The mindset of a minimalistic travel adventure is to realize that the world is filled with incredible people, cultures, sights, cuisine, and experiences in general, and this time it will not be just random shiny words thrown out with no deep meaning.
Taking the weight off your shoulders
Literally and figuratively, traveling with minimalism is part of the broader minimalistic mindset and is not about just getting rid of stuff for the sake of traveling lighter and making use of a budget airline free carry-on policy, it's about being able to know that the stuff you are carrying with you is nothing more then what you needed to perform the trip itself, to survive and go through with it, and the reason itself that you are traveling is elsewhere.
The moment you leave all your comfort behind, even if you have not yet (or decided not to) embrace minimalism as a lifestyle for all facets of life, you will do absolutely anything but that what you truly want. You will visit the Eifel tower without looking for the perfect selfie place, you are there to embrace the moment, the history, the architecture, cuisine, or whatever it is that fills your senses. You will meet locals that will teach you some words in French, take you around, party with you. You will have the time and peace of mind to just venture into the farthest village of the countryside and drink a coffee by the riverside and capture moments, for yourself.
But it's not about you
Minimalistic traveling provides an opportunity in disconnecting from the poisoned social circle of subconsciously empty-minded Instagram-travelers that never make any deep connection with the places they visit, an empty suitcase (or better, no suitcase at all) means that your image that you were so heavily carrying around in two wheels through taxis and baggage belts in airports doesn't exist anymore, it doesn't matter, you don't matter.
You will meet people, you will hear them, you will see a world of experiences and learn, that everyone has a story eager to tell, be it about themselves or about a certain place, region, city, they are proud of, and you are the lucky guest who has been so warmly welcomed and honored to be presented with history, maybe get the opportunity of getting to tell them your story, make new friends, get a certain knowledge and experience that is not possible to get any other way, this is the stuff that doesn't fit in any luggage.
Embracing optimistic nihilism
The theory that there is no meaning in life and thus we can just embrace the chaos and make the most out of our time is a powerful life philosophy, but of course is not for everyone, but then, just like with the concept of minimalistic travel itself, is not something that necessarily should be applied as a base for your entire life, but rather you can try it out when you are wondering about. Although not necessary per se, it goes hand in hand with the philosophy of letting go of all your possessions while traveling and just embracing the experiences.
You don't have control over everything, you won't have, you don't need to plan for everything outside of emergency situations, there is no pre-determined meaning in anything, and why should it? Just let it go!
Embracing nihilism in travel means that, within the frameworks of safety that every person sets for himself/herself, there is no such thing as getting lost, as losing a bus or something not going to plan, that just means there is now a new plan! Got lost in a city in the south of Italy and lost the last bus to the next destination? Well, looks like you will spend the night here now, look: It's a beautiful town with beautiful people! If it looks like a weirdly specific example, it's because it is, right now I am brewing a story of how I and Basanta Lamichhane got lost in the south of Italy and made a wonderful adventure out of it. Sure, sometimes it will be frustrating no matter how nihilistic your approach to it is, but by embracing the chaos, everything can be a new possibility.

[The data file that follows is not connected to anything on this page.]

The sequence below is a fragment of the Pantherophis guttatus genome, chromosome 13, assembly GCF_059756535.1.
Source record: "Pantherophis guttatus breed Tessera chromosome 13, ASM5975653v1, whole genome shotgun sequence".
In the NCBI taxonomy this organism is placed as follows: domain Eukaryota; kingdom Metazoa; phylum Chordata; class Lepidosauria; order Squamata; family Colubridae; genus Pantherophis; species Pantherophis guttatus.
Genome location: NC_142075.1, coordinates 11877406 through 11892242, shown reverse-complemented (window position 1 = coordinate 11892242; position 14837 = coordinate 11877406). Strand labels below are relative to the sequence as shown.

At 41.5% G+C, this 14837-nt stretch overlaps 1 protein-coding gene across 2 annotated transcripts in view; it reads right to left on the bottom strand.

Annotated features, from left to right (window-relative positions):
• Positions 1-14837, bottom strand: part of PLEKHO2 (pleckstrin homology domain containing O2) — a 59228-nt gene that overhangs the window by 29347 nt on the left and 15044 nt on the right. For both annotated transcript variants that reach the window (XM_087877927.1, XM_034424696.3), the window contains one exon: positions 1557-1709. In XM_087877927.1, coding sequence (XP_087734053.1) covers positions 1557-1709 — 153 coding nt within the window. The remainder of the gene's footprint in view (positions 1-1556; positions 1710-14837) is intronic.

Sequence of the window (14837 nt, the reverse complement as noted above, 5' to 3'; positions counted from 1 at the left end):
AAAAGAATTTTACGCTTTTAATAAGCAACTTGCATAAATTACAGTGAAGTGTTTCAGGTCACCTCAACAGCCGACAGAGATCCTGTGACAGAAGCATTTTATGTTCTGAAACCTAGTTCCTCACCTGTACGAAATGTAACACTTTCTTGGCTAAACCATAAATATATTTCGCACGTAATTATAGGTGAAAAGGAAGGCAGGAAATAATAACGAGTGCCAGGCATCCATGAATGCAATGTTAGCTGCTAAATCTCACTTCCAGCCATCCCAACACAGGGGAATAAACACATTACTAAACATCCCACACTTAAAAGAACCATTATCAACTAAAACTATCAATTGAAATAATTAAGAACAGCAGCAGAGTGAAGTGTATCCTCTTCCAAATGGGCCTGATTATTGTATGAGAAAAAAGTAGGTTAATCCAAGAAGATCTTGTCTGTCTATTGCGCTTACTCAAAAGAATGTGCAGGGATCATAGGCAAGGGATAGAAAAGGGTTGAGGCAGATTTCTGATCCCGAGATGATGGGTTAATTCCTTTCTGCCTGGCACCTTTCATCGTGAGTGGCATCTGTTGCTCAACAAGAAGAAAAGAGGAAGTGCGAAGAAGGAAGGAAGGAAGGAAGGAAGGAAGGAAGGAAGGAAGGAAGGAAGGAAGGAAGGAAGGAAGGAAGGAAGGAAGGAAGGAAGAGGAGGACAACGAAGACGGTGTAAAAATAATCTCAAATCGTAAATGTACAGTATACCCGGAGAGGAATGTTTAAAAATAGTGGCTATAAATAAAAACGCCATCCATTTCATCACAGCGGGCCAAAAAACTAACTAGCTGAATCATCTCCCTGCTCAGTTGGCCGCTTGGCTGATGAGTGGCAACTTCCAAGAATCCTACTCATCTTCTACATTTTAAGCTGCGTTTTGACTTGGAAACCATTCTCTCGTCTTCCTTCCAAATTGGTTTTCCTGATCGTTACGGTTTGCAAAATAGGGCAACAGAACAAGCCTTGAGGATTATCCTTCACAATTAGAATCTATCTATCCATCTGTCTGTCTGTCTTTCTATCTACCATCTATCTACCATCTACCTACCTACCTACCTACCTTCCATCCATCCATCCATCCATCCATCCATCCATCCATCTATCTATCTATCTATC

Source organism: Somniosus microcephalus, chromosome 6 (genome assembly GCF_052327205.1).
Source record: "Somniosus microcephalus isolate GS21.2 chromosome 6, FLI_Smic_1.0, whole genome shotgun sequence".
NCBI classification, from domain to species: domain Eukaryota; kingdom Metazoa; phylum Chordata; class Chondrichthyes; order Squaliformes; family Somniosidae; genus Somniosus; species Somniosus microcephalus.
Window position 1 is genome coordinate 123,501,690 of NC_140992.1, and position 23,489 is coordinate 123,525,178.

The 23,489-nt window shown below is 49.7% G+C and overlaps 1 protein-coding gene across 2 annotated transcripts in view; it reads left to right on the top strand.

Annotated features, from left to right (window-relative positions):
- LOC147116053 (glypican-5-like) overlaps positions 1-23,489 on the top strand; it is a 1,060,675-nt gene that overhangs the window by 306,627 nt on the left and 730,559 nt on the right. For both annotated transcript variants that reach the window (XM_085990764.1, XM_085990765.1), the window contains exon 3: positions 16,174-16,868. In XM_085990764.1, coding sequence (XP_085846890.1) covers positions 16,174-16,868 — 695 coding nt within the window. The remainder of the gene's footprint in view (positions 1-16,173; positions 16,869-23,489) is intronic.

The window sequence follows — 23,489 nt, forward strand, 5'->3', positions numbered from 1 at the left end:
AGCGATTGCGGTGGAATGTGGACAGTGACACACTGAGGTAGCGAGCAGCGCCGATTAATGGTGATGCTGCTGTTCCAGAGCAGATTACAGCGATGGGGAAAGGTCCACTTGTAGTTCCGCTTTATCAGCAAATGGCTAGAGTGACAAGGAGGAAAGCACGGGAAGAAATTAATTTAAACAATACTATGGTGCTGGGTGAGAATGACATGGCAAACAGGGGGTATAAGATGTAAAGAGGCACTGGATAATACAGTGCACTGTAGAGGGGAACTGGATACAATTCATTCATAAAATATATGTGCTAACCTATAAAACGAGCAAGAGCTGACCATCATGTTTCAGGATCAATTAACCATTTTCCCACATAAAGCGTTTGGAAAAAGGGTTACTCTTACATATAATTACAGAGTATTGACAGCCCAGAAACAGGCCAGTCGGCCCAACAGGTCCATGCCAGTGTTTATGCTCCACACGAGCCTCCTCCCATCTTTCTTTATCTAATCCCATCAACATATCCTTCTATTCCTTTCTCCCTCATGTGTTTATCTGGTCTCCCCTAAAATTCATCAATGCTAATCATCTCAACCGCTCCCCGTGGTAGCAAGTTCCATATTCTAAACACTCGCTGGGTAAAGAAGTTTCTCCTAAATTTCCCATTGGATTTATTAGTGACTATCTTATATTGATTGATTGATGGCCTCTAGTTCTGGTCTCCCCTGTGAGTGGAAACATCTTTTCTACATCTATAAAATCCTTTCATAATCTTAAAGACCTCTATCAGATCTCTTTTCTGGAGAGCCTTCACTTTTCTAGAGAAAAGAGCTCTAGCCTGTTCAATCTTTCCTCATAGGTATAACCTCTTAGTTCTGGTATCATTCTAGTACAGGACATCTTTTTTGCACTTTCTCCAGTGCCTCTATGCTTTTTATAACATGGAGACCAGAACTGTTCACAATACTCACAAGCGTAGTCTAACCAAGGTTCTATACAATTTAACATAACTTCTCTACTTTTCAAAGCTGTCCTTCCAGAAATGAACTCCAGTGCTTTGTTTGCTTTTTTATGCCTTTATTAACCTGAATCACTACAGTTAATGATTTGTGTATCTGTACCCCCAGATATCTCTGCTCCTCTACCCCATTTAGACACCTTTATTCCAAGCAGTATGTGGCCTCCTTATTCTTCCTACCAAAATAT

It is undeniable that to make the most out of the freedom of minimalistic travels is by taking everything in your back, not having to worry about your luggage that you left somewhere or having to drag it around with you, backpacking makes it possible to do one-day through trips by stopping somewhere in the way between A and B without accommodation, storage, or strict plans. Hiking in a one-way itinerary through the mountains and sudden changes of plans are likewise much easier.
Your greatest possessions are memories
Break your cycle, your life is not engraved in your belongings, what you bought the last Black Friday is not what defines you, your perfect pictures on Instagram should not be the reason for your existence, there is a world out there waiting to be explored, things that you cannot even imagine and for every postcard place that you find through a travel vlogger on youtube there are 10 hidden places you could not have possibly imagined. Last but not least, this world is made of people, when I was in an old and rusty pre-soviet train rolling through western Romania going to the middle of nowhere for no good reason, I knew that every face I saw in that carriage has behind it a fantastic story to tell, they just need someone to either listen to what they have to say or just experience what they and their ancestors had worked hard to build in their country. While you are out there, you are carrying something that is invaluable, that nobody can touch, purchase or exchange, or take it away from you, and it is the memories, the moments that create them are everywhere and for them to find you, you just need to stop looking at your things, looking at yourself, just pay attention around you, look, feel, taste and listen.